Tag Archives: problem gamblers

The Forgotten Friends and Family

Many organisations that work with problem gamblers focus mainly on the problem gambler themselves however, the effects on those around them can be devastating. Just take a look at how people are affected by the problem gambling of someone close to them for an idea of how much of an impact problem gambling can have on families:

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The partner or husband/wife of a PG

  • My PG often causes rows to give him an excuse to go out and gamble
  • My wife is too busy gambling online to attend family functions
  • My boyfriend no longer showers or takes care of himself in the way that he used to
  • My fiancé is moody all the time and I don’t know what to say for the best
  • My husband is often withdrawn and won’t talk to me about what is bothering him
  • I worry about the emotional health and security of my children

The child of a PG

  • I worry about the constant fights my parents have
  • My dad isn’t getting any younger and I am concerned about the effect this might be having on his health
  • I never seem to be able to do anything right, all I get is criticism
  • My mom is embarrassing me in front of my friends with her appearance and behaviour
  • I never expect anything for my birthday anymore but it hurts me when my dad forgets about his grandchildren
  • We don’t spend time together anymore
  • I can’t get the uniform and other things I need for school and I am being made fun of because of it

The parent of a PG

  • My son is always lying to me and manipulating me so that he can get his own way
  • My daughter regularly takes money from my purse and has now been caught shop lifting
  • My daughter frightens me sometimes because she can become violent if I don’t give in to her
  • My son can take off for days at a time and I don’t know where he is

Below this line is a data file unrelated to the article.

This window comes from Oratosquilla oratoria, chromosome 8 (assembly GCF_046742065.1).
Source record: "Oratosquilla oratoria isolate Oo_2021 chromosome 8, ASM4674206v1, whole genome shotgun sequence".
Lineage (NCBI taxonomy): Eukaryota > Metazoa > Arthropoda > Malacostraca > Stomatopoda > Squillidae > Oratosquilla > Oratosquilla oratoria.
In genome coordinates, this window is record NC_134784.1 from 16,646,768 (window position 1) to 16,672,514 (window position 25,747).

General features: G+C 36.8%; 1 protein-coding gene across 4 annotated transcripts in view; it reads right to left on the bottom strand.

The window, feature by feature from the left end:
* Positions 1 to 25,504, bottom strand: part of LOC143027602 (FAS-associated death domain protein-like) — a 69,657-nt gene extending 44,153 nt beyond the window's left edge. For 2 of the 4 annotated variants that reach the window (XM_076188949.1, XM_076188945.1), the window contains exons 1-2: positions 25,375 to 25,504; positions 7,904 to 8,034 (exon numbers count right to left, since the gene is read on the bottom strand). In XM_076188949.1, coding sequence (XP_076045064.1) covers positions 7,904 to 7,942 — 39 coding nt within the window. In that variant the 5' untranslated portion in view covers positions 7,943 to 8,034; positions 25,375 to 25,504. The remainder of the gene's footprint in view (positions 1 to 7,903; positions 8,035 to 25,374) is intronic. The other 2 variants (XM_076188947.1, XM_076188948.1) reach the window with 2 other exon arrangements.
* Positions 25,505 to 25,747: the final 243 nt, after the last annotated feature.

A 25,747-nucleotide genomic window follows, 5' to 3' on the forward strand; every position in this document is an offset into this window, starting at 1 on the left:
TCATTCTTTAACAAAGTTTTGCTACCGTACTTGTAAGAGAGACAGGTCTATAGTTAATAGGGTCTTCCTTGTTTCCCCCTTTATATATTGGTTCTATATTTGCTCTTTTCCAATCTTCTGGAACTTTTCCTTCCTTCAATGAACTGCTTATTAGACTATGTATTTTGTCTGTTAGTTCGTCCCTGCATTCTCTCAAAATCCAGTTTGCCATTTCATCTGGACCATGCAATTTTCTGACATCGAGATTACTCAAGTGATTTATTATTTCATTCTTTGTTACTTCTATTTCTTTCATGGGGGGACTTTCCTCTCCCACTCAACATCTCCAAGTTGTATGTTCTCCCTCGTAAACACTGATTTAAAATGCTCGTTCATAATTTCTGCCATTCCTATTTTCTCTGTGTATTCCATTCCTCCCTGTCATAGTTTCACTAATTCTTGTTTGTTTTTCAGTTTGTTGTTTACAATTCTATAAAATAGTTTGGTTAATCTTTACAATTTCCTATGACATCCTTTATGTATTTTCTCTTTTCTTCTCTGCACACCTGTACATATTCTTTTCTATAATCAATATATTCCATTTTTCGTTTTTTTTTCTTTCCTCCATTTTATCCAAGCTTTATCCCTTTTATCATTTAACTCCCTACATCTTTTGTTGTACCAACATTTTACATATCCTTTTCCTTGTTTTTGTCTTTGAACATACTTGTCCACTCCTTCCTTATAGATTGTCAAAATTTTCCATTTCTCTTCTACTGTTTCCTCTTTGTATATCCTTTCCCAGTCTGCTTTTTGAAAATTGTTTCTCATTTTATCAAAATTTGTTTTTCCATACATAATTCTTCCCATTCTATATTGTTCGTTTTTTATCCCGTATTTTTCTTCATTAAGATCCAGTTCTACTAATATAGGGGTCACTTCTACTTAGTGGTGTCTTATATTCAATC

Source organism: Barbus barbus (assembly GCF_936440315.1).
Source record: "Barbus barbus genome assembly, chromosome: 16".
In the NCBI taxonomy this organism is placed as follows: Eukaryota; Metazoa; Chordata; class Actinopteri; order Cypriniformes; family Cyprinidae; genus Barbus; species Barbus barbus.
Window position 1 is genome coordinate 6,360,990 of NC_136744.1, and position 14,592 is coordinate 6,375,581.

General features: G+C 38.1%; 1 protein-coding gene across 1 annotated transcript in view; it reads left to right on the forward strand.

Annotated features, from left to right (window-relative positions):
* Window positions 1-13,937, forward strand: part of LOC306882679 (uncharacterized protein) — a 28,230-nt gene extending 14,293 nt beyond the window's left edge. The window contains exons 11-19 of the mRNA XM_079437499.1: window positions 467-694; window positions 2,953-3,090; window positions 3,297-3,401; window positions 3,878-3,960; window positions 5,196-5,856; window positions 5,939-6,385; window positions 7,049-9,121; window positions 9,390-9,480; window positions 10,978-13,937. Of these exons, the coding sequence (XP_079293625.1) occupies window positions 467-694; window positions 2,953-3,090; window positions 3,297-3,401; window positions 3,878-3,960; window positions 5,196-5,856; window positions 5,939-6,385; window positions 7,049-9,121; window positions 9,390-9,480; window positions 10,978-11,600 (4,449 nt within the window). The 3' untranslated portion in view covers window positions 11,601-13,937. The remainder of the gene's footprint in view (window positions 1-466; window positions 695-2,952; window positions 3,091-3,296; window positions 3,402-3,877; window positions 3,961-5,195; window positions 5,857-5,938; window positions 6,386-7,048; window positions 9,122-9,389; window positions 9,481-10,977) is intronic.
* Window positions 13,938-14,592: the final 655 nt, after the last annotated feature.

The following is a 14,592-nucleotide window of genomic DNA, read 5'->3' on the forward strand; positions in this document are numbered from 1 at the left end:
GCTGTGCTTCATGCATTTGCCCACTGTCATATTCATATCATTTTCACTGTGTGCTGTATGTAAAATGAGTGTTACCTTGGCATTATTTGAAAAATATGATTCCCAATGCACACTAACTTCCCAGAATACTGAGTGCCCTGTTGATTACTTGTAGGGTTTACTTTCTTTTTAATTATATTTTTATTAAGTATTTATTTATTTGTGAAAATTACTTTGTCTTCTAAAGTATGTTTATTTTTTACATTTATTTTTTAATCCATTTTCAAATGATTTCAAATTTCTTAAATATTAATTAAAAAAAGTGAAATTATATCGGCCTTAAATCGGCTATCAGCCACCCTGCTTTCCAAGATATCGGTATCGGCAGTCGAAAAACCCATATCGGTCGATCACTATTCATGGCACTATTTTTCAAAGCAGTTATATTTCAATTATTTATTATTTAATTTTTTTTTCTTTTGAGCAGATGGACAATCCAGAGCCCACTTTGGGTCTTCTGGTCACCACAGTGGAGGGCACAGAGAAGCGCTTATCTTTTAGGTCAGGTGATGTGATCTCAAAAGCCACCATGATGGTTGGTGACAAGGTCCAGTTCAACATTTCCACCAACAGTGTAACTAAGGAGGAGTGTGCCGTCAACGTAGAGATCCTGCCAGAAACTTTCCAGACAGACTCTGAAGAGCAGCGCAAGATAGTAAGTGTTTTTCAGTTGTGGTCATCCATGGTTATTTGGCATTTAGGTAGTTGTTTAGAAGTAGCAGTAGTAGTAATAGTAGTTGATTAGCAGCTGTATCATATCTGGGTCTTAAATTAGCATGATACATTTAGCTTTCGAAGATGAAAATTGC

• My son has lost his job and now I feel that I have to help him to provide for his family
  • My daughter tells me that this addiction is all my fault

The friend of a PG

  • My friend is always asking me for money
  • My friend often lets me down when we are supposed to be going out
  • My friend asks me to lie for him when anyone asks where he is or what he is doing
  • My friend has stolen from me

Counselling, or otherwise supporting, the friends and family of problem gamblers often feels harder to me that supporting the gambler themselves. Each time I speak to someone new to the online service I work for I feel the same sense of powerlessness being transmitted through the Wi-Fi. I hear the same woeful cries of “If I could stop gambling FOR them I would” and the question that pulls at my heartstrings the most… “Is it my fault?”

As practitioners we have to fight through the feeling of powerlessness, there ARE ways in which friends and family can protect themselves and there are ways in which we can support them. Sometimes the most liberating thing we can say to a friend or family member is “It can happen to anyone, at any time, from any background so no, this isn’t your fault”.

Our role is to provide a safe outlet for the confusing emotions pouring out of our clients and give them the information they need to make sense of their situation. Of course the more practical advice around separating finances etc. is important but it’s secondary to the most valuable tool in our toolkit, acceptance. That might sound pretty common sense but given that problem gambling is still not widely understood, or in some cases even accepted as an addiction, those that love a problem gambler might have a battle on their hands when it comes to getting the support they need outside of their relationship with us.

In my remote training course, Counselling Problem Gamblers Using Blended Technologies, I talk more about the specifics around supporting the friends and family of problem gamblers online. You can find more information about this training course via the following link: